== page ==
I use the term "diet" to mean what you eat, we all adhere to a "diet" of some sort, it may not be a restricted calorie diet, but whatever you eat can be referred to as your "diet".
Here are a couple definitions of diet:
1. the foods eaten, as by a particular person or group: The native diet consists of fish and fruit.
2. food or feed habitually eaten or provided: The rabbits were fed a diet of carrots and lettuce.
So, if you want to maintain a healthy weight and heart and also look damn good, you really should be aware of your diet and make sure that you are choosing the right foods and the correct portions. This all starts with either hiring a nutritionist or dietitian; or doing a good deal of research on your own. I have done both.
I first worked with Kim Porterfield from The Institute of Eating Management and Relapse Prevention Center, in Houston, Texas about a year and a half ago. Kim reviewed my goals, my current diet, my lifestyle, and more importantly, my commitment level to help me to come up with a diet I could live with and enjoy. I went from 13% bodyfat to 8% in three weeks. And I was never hungry.
I still work with Kim every couple of months when I need some advise or tweaking, she always sets me on the correct course. Everything is over the phone, we have yet to meet each other (although we chat on face book occasionally).
I have also developed some "diets" for others who want to lose weight and they have been very successful and happy with the plan. You can do that too.
First, I have found that it is best to start in the exact opposite starting point than most books will tell you. I do not believe that you should sit down and all of a sudden start eating certain foods, foods that you would never think of eating, to lose weight. You certainly could do this, but how long do you think you would stick to this? How long do you think you would be happy?
Instead, start looking at what you enjoy doing right now, and then evaluating how you can make small changes to create a diet you still enjoy, that is healthier for you.
Take one week out of your life and record everything you eat or drink and the times. Be honest, this is for you only. You will need to record the food, and the amount. It's OK to estimate. Food is a very emotional issue so it is helpful if you can remember to write down moods too, and when you feel hungry or particularly "starving"
Now, ideally you would create a spreadsheet and record the macro nutrients, but I won't go into that here, it is a bit complicated for one post.
Look at the daily foods and determine if you are getting a lean protein, a complex carbohydrate and healthy fats at each meal. If it seems out of balance, adjust it.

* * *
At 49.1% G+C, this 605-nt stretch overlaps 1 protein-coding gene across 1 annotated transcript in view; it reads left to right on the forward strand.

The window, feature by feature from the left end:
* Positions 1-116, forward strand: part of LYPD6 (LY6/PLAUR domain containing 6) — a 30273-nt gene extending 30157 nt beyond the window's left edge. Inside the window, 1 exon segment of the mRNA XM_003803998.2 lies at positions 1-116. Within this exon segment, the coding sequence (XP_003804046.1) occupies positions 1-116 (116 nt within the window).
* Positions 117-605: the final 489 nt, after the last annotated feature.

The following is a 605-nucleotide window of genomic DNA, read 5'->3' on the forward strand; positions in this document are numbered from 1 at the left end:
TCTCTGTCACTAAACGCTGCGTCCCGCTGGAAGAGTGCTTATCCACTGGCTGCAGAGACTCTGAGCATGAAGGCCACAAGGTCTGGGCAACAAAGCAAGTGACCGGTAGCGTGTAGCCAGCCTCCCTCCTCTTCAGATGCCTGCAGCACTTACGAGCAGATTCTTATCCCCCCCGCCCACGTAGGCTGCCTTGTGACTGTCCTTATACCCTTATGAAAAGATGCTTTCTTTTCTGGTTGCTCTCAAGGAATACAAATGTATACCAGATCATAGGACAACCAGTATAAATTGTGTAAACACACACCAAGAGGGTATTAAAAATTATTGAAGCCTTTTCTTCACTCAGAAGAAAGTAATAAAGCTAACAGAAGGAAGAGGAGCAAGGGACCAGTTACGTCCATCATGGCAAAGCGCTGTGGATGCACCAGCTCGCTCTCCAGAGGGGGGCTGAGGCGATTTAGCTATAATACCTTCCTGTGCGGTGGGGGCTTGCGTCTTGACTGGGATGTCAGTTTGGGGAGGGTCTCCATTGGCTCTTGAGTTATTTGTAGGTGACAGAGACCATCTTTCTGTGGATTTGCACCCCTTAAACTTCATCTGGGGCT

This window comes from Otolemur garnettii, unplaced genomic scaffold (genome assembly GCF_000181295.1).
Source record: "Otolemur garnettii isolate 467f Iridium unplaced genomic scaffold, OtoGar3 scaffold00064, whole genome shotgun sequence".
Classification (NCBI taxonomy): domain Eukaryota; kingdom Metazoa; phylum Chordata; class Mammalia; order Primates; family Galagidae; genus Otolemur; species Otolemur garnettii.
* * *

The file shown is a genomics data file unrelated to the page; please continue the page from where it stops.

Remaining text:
Now I am not saying it is easy, it takes a lot of work in the beginning, but eventually it becomes habit (hopefully).
For instance, if you enjoy pasta, there is no reason you need to eliminate it (unless you are pre-competition); however, most people eat a far larger portion than they should. Go pick up a box of dried pasta from your cupboard and check out the nutritional facts. A 1 pound box of penne says it serves 8 people. Now, honestly, when was the last time you cooked 1 pound of pasta for 8 people? Never!
But that small suggested serving size gives you 41 grams of carbohydrates, far more than I ever eat in any one meal. It also has 200 calories, and that is just plain pasta.
So, you can certainly enjoy some pasta, but stick to the serving size. This means you cannot fill up on a bowl of pasta, you need to have other things with it. You will need a lean source of protein (fish, chicken or turkey breast) and a vegetable.
A good rule of thumb is your protein source should be about the size of your open palm (that's the palm only, no fingers). Your carbohydrate source should be about the size of your closed fist and you can have as many vegetables as your healthy heart desires! Skip the butter and oil though.
You can enjoy a glass of wine occasionally, but not everyday, and certainly not a bottle every Friday night.
If you eat cereal, look at the serving size and stick to that. Most granola's suggest 1/4 cup! That's not much is it? So you will need something else to fill you up won't you? Egg whites can be purchased in cartons and used in place of whole eggs, or you can mix one whole egg with egg whites to measure a cup, and then scramble that or make an omelet. Use low fat cheese.
We all know that candy bars, chips, any fried foods, butter, oil and fatty meats, none of it is good for you. Avoid those and save them for a special occasion.
Your main drink should be plain water. No soda and not coffee all day long. Get to love water.
Avoid packaged prepared foods, they tend to be loaded with fats and excessive carbohydrates.
Learn to cook, eat what is in season.
Experiment with cooking, it is an art not a science, there are no hard fast rules (except in baking, that IS a science).
Read labels. If you cannot pronounce it, why would you eat it?